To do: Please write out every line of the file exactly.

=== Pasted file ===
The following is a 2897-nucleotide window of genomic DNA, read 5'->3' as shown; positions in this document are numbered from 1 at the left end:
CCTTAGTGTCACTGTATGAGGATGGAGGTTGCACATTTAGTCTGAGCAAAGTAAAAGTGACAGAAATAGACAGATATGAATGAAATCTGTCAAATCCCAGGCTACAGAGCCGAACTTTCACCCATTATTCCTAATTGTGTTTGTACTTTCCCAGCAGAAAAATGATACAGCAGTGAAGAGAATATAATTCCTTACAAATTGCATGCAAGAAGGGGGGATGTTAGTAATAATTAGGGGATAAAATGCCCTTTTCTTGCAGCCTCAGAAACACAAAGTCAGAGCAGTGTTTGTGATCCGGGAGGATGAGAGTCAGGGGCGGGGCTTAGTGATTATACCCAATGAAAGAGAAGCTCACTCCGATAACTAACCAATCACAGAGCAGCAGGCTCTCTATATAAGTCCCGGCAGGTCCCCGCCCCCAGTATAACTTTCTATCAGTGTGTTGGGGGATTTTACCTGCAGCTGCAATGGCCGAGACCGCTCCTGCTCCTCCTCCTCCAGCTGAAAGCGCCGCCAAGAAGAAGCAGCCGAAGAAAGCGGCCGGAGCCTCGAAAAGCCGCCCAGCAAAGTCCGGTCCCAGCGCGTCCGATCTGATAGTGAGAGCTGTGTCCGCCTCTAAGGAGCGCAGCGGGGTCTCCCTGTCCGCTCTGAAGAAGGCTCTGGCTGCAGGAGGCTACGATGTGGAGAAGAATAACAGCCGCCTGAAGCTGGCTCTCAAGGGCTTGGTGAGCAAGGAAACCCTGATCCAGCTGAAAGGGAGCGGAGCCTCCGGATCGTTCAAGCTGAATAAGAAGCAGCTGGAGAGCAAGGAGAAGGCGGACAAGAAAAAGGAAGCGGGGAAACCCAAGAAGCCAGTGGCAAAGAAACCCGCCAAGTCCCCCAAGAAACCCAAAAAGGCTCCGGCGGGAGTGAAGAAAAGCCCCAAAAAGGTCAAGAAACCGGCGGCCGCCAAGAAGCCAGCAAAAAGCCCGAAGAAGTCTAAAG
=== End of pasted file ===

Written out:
The following is a 2897-nucleotide window of genomic DNA, read 5'->3' as shown; positions in this document are numbered from 1 at the left end:
CCTTAGTGTCACTGTATGAGGATGGAGGTTGCACATTTAGTCTGAGCAAAGTAAAAGTGACAGAAATAGACAGATATGAATGAAATCTGTCAAATCCCAGGCTACAGAGCCGAACTTTCACCCATTATTCCTAATTGTGTTTGTACTTTCCCAGCAGAAAAATGATACAGCAGTGAAGAGAATATAATTCCTTACAAATTGCATGCAAGAAGGGGGGATGTTAGTAATAATTAGGGGATAAAATGCCCTTTTCTTGCAGCCTCAGAAACACAAAGTCAGAGCAGTGTTTGTGATCCGGGAGGATGAGAGTCAGGGGCGGGGCTTAGTGATTATACCCAATGAAAGAGAAGCTCACTCCGATAACTAACCAATCACAGAGCAGCAGGCTCTCTATATAAGTCCCGGCAGGTCCCCGCCCCCAGTATAACTTTCTATCAGTGTGTTGGGGGATTTTACCTGCAGCTGCAATGGCCGAGACCGCTCCTGCTCCTCCTCCTCCAGCTGAAAGCGCCGCCAAGAAGAAGCAGCCGAAGAAAGCGGCCGGAGCCTCGAAAAGCCGCCCAGCAAAGTCCGGTCCCAGCGCGTCCGATCTGATAGTGAGAGCTGTGTCCGCCTCTAAGGAGCGCAGCGGGGTCTCCCTGTCCGCTCTGAAGAAGGCTCTGGCTGCAGGAGGCTACGATGTGGAGAAGAATAACAGCCGCCTGAAGCTGGCTCTCAAGGGCTTGGTGAGCAAGGAAACCCTGATCCAGCTGAAAGGGAGCGGAGCCTCCGGATCGTTCAAGCTGAATAAGAAGCAGCTGGAGAGCAAGGAGAAGGCGGACAAGAAAAAGGAAGCGGGGAAACCCAAGAAGCCAGTGGCAAAGAAACCCGCCAAGTCCCCCAAGAAACCCAAAAAGGCTCCGGCGGGAGTGAAGAAAAGCCCCAAAAAGGTCAAGAAACCGGCGGCCGCCAAGAAGCCAGCAAAAAGCCCGAAGAAGTCTAAAG